Teacher resources and professional development across the curriculum

Teacher professional development and classroom resources across the curriculum

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Teacher Resources/Literature
Overview
Making Meaning in Literature: A Video Library, Grades 6-8
 

A video library for middle school language arts teachers; 9 twenty-minute video programs, library guide, and Web site

Now on DVD

This video library opens a window into grades 6-8 language arts classrooms, allowing you to witness the teaching practices of eight exemplary teachers. In diverse classrooms, these teachers use a variety of pedagogical techniques to guide their students into unique and enriching relationships with literature. These relationships, which noted researcher Dr. Judith Langer calls "envisionments," help students become more involved readers and develop lifelong enthusiasm for literature. The teachers in these video programs model techniques that help create literary communities — supportive atmospheres for developing readers who are able to speak and write effectively about the texts they encounter. The accompanying print guide and Web site show you how to draw upon these classroom models for professional development, curriculum planning, parent and community outreach, and a variety of other uses.

Produced by Maryland Public Television. 2003.

Closed Caption     ISBN: 1-57680-528-X
Seventh-grade students pose questions and topics.
Seventh-grade students pose questions and topics.

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Making Meaning in Literature: A Workshop for Teachers, Grades 6-8
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Literature Discipline Page
Individual Program Descriptions

VOD1. Introducing the Envisionment-Building Classroom
In this program, Dr. Langer describes the hallmarks of an envisionment–building classroom — a place where students, working at the highest levels of their ability, can experience literature and make meaning for themselves. Her comments are illustrated by classroom examples. Go to this unit.

VOD2. Building a Literary Community
In Joe Bernhart's diverse seventh–grade language arts classroom in Houston, Texas, students work in small groups with a variety of texts in contemporary young adult literature. Bernhart demonstrates how he encourages students to develop deeper understandings of the text. Go to this unit.

VOD3. Asking Questions
In a seventh–grade gifted and talented language arts class in Miami, Florida, Ana Hernandez prompts students to pose their own questions as they read Sharon Draper's Tears of a Tiger. As they discuss major issues of the text and consider the actions of the characters, the students immerse themselves within the story. Go to this unit.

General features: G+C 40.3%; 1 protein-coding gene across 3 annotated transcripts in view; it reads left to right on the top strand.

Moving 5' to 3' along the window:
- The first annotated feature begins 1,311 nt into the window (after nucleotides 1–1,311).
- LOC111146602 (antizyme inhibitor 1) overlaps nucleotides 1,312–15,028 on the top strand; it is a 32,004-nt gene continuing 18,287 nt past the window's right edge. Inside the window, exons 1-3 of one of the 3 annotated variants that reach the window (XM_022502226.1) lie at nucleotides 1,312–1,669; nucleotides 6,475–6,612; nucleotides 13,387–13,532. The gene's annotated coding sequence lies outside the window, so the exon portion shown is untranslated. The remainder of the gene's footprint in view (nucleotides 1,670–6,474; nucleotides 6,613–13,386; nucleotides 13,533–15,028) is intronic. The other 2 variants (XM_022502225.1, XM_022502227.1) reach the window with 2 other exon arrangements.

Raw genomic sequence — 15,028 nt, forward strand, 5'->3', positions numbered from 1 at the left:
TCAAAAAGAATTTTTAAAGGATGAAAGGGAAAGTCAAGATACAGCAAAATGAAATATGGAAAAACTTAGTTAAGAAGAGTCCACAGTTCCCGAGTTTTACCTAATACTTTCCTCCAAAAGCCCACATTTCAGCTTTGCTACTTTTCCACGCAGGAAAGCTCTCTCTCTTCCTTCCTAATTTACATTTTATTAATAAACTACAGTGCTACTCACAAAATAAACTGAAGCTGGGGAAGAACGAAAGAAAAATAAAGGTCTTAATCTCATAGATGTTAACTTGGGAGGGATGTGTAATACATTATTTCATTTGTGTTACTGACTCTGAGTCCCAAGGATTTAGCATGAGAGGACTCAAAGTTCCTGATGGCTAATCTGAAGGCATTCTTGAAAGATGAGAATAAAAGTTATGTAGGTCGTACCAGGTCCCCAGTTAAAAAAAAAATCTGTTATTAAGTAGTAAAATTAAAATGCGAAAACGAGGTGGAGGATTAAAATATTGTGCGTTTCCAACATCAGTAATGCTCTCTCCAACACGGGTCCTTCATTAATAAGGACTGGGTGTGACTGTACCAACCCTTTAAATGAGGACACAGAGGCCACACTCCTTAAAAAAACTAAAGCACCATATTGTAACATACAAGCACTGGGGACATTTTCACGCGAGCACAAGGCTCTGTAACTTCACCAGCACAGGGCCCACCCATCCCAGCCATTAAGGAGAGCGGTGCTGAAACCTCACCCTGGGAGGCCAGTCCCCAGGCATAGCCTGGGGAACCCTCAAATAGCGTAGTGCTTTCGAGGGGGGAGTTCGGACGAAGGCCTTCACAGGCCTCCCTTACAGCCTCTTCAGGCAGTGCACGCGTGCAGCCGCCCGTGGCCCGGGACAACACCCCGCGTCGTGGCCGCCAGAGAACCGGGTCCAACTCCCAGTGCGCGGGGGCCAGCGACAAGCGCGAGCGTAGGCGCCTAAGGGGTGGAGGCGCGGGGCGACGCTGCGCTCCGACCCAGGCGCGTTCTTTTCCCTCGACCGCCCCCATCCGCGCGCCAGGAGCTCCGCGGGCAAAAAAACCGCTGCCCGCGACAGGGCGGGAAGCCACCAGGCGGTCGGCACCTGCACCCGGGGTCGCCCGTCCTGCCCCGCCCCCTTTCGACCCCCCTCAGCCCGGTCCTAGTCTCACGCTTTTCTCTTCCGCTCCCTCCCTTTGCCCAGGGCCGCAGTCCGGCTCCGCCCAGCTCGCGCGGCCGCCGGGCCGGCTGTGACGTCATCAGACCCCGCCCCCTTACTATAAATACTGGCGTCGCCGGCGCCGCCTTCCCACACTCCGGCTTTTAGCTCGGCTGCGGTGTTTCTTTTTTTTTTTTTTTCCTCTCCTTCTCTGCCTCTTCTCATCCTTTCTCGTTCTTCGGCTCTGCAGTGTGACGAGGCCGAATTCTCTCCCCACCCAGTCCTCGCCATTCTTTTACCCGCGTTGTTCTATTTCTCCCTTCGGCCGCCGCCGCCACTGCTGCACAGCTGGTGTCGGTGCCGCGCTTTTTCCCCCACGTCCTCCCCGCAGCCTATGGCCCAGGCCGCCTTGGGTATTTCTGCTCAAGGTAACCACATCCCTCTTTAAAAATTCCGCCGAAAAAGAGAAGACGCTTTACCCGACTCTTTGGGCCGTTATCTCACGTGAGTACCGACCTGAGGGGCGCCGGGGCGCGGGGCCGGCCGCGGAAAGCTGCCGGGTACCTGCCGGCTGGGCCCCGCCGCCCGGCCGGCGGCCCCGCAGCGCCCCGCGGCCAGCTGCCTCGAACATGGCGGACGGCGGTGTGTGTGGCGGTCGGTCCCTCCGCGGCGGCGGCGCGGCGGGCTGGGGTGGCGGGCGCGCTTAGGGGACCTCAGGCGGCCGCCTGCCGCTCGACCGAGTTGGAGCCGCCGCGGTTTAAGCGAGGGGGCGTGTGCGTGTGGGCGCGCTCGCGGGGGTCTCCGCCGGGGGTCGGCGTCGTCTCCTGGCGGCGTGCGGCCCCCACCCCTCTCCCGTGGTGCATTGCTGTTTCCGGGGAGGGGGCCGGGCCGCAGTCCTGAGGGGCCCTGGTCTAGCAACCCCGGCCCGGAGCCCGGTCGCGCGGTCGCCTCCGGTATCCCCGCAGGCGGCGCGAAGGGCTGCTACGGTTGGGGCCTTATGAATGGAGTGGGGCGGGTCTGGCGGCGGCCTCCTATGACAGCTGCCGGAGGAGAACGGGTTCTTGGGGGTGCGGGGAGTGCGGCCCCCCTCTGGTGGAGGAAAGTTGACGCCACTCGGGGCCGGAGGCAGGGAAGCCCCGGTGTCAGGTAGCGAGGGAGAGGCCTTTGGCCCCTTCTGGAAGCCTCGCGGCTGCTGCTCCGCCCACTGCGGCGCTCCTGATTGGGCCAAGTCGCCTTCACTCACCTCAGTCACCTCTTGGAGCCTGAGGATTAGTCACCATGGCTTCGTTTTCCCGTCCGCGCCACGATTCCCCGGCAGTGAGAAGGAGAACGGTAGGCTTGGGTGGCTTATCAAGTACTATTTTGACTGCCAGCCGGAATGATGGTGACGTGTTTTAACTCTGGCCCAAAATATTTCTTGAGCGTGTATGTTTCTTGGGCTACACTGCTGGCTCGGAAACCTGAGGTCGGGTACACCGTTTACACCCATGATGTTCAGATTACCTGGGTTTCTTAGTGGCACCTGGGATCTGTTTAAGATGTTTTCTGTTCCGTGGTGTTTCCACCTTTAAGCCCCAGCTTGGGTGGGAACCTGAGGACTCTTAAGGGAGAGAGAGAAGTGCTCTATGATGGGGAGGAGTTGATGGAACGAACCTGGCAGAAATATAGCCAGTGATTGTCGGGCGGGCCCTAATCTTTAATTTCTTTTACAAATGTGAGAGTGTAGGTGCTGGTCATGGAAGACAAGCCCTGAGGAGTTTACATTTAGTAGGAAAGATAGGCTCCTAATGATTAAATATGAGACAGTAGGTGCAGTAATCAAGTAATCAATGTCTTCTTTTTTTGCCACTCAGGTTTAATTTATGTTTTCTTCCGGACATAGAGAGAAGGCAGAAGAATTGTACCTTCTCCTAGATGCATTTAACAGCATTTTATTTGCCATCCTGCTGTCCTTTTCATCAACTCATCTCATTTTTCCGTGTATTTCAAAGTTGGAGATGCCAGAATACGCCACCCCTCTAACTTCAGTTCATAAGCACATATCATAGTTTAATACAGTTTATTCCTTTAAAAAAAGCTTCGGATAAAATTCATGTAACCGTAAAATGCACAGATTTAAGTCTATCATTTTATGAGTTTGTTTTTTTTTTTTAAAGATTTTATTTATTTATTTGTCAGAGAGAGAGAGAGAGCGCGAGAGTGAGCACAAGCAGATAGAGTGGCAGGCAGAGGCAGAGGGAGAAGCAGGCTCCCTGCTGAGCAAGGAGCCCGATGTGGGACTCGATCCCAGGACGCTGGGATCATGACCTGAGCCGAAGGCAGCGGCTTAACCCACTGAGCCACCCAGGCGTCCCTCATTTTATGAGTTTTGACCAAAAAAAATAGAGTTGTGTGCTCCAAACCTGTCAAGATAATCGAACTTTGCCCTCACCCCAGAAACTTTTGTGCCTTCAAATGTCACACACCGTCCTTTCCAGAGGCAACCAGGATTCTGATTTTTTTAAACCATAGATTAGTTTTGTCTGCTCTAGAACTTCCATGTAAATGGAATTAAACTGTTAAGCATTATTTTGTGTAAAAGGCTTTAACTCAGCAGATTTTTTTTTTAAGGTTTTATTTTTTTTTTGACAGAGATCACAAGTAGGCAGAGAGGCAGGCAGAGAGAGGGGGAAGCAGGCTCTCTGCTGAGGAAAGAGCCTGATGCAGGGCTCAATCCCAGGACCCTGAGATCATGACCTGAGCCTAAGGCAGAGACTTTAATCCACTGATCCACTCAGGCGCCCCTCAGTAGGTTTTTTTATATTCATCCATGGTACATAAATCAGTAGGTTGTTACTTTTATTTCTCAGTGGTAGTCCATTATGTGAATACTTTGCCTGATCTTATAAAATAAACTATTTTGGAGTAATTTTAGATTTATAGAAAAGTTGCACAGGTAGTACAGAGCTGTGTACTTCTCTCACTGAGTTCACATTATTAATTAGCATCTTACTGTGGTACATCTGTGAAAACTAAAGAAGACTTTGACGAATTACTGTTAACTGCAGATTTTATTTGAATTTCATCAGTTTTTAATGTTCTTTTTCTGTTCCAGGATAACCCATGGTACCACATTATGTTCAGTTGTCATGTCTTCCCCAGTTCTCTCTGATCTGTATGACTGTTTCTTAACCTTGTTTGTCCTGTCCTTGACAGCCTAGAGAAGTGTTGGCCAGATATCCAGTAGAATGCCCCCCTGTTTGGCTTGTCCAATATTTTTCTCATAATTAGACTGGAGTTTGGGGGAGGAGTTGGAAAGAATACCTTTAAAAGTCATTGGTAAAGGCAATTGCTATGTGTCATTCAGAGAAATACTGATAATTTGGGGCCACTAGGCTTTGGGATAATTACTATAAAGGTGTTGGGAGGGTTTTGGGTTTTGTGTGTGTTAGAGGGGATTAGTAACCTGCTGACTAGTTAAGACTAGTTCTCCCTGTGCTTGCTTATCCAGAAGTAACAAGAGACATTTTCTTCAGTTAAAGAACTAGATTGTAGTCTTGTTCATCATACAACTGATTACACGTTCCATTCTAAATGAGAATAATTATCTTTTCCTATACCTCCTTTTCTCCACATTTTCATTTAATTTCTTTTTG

VOD4. Facilitating Discussion
Students in Tanya Schnabl's sixth–grade language arts class in rural Sherburne, New York, become involved with Among the Hidden, Margaret Peterson Haddix's futuristic text. As Schnabl encourages discussion of the text on many levels, the students move beyond their first impressions of the book to internalize lessons and make them their own. Go to this unit.

VOD5. Seminar Discussion
Dorothy Franklin's diverse seventh–grade language arts classroom in the heart of Chicago focuses on Langston Hughes's short story, "Passing." Franklin encourages her students to take on the perspective of the characters in the text, with some surprising and satisfying results. Go to this unit.

VOD6. Dramatic Tableaux
This program features the seventh–grade Berlin, Maryland, classroom of Dr. Jan Currence. Currence and her students delve into Christopher Paul Curtis's The Watsons Go to Birmingham — 1963. Currence first models and then engages students in tableau activities, in which students draw on their experiences to bring the text to life for others. Go to this unit.

VOD7. Readers as Individuals
This program visits Flora Tyler's sixth–grade language arts class in Las Cruces, New Mexico, to show how one teacher, using writing and reading workshop models, works with students who are each reading a different literary text. Go to this unit.

VOD8. The Teacher's Role in a Literary Community
Barry Hoonan's fifth– and sixth–grade language arts class on Bainbridge Island in Washington are studying a variety of contemporary young adult fiction titles. As students meet in small groups to focus on each text, Hoonan demonstrates how teachers can tactfully and effectively guide these discussions. Go to this unit.

VOD9. Whole-Group Discussions
Witness an effective literary community as Linda Rief's eighth–grade language arts class in Durham, New Hampshire discusses Lois Lowry's The Giver. Here, the students work as a group to examine the text and discern the ways its themes relate to their lives.

 

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